America has a new predator living in its forests, and while the parks department may dispute their existence, the coyote/wolf hybrid known as the coywolf is very real, according to The Washington Post.
“We’ve known for a while that most Eastern coyotes are hybrids to some degree, and now we’re finding a greater degree of hybridization than anyone expected,” Stony Brook University researcher Javier Monzon said, explaining the lineage of a predator that has been spotted in areas as urbane as Washington, D.C’s Rock Creek Park.
According to a 2013 paper that Monzon published, coywolves are about 62 percent coyote, 27 percent wolf, and 11 percent dog, a pedigree that gives them an unparallelled advantage in urban areas. Smaller than wolves, yet upwards of 20 pounds heavier than most coyotes, coywolves are small enough to avoid notice amongst humans, yet large enough to prey on animals that coyotes can’t, such as fawns. “The more deer there are around, the more wolf-like the coywolves tend to be,” Monzon says, pointing out that coywolves are uniquely adapted for the I-95 corridor where they have been sighted.
Though the D.C. Parks Department disputes the existence of the creatures, coywolves have been the subject of an hour long PBS documentary, Indefinitely Wild reports. Megan Draheim, a professor at Virginia Tech’s College of Natural Resources, points out that some officials shy away from the term coywolf, as it sounds frightening. The moniker isn’t her favorite to describe the predators either:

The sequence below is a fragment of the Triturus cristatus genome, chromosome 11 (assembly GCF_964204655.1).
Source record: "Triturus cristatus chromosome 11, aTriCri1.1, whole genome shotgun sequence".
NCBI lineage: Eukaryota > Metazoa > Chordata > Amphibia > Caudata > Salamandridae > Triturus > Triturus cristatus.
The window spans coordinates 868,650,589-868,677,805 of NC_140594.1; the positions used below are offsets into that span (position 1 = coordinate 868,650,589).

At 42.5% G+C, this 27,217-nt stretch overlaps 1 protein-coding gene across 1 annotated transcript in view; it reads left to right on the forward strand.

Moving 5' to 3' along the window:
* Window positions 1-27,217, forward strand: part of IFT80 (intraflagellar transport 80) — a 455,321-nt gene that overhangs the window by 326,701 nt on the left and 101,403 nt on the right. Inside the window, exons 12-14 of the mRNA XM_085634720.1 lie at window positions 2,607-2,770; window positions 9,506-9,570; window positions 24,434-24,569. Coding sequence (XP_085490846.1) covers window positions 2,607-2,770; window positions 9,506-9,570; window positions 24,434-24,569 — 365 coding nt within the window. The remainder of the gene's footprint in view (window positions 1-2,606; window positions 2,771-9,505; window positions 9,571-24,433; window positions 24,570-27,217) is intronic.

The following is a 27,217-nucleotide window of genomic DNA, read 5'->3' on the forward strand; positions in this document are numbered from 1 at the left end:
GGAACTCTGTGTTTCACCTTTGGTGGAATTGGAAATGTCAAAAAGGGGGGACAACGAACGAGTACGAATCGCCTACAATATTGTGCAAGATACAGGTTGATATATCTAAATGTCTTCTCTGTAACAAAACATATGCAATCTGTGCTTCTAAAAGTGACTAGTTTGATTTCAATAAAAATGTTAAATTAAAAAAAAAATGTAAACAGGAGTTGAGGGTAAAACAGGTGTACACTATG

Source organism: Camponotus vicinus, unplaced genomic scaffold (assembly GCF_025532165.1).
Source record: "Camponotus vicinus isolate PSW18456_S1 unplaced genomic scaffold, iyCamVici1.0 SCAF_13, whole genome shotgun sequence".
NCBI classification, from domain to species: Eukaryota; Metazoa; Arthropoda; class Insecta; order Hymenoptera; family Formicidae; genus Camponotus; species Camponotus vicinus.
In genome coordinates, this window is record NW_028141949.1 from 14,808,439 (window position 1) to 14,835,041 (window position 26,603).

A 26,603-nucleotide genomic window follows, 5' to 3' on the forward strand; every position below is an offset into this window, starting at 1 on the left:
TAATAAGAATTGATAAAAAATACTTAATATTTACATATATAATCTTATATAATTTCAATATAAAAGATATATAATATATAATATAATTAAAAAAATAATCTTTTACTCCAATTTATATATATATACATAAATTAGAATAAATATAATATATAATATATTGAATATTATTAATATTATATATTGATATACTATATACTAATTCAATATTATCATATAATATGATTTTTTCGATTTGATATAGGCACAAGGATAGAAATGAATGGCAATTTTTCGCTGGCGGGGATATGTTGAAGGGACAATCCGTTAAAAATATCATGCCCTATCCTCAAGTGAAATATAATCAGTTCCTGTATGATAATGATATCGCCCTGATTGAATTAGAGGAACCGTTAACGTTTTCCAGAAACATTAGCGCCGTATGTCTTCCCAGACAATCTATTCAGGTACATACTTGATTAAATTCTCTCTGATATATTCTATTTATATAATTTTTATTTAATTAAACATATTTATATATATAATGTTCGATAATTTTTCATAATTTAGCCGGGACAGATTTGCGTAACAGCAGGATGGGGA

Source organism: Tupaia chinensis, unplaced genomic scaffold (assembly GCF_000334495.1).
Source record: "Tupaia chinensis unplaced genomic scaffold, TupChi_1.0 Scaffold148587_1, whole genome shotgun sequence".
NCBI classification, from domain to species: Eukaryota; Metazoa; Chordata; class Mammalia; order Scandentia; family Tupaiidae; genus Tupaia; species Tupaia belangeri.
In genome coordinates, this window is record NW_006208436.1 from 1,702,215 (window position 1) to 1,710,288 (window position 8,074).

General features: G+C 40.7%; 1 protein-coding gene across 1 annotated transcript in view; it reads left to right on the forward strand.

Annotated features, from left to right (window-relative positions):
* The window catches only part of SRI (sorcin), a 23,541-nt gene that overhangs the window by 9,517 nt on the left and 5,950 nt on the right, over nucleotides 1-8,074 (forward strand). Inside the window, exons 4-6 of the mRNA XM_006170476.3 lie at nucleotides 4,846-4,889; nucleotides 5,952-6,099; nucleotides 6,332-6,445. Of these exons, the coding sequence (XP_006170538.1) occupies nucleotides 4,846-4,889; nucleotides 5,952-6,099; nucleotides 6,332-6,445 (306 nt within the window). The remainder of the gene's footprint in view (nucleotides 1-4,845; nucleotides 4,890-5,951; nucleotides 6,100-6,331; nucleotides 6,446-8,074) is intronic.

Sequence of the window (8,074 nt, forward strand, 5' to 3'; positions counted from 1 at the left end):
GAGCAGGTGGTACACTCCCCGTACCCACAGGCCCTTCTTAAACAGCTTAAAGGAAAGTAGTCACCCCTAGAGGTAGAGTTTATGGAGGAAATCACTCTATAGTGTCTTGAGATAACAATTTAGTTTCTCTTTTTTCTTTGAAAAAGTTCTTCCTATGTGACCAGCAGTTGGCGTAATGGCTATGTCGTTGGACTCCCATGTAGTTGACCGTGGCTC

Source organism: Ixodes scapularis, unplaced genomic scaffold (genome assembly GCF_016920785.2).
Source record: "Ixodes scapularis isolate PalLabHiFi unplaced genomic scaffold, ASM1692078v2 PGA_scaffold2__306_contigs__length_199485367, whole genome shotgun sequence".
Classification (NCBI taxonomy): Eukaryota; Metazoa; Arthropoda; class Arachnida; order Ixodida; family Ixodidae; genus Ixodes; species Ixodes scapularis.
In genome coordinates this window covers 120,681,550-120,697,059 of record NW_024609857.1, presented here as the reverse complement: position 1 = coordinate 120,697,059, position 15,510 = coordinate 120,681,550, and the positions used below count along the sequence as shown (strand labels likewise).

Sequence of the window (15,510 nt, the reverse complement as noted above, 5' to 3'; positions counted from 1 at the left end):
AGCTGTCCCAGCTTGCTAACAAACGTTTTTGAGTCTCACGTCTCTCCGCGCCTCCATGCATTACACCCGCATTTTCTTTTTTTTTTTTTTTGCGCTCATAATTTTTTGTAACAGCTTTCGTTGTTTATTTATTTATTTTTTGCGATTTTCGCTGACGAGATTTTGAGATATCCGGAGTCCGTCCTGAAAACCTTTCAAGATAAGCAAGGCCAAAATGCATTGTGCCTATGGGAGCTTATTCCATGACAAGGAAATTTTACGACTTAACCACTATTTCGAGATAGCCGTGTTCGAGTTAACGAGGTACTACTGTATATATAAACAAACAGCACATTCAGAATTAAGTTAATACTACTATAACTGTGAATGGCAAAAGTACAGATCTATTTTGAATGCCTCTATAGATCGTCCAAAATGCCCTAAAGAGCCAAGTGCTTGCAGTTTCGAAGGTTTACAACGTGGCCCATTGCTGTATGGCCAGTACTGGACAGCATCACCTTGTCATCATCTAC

“To be a coywolf sounds like half-coyote, half-wolf, and that’s not really what we’re talking about. We are talking about coyotes that have interbred with timber wolves and have some wolf genes in them. It can be fairly negligible or it can be more.”
28-year-old conservationist Gareth Wishart asserts that he has witnessed coywolves on two occasions, both in Rock Creek Park. “Their size is really noticeable – how much bigger they are than coyotes out west,” Wishart points out. He alleges that coywolves “are much stockier and you can notice the difference in the size of their skull.”
A recent Inquisitr report detailed a study which concluded that pack animals, such as the wolf and coyote, communicate most effectively with others through their eyes. While there is no way to know if this applies to coywolves due to genetics, predators possessing genes from both species have now been found in areas as far east as Ohio. Monzon suggest that this means that the predators have not only moved south into D.C., but that coywolves may now be heading back westward.
[Images via Indefinitely Wild]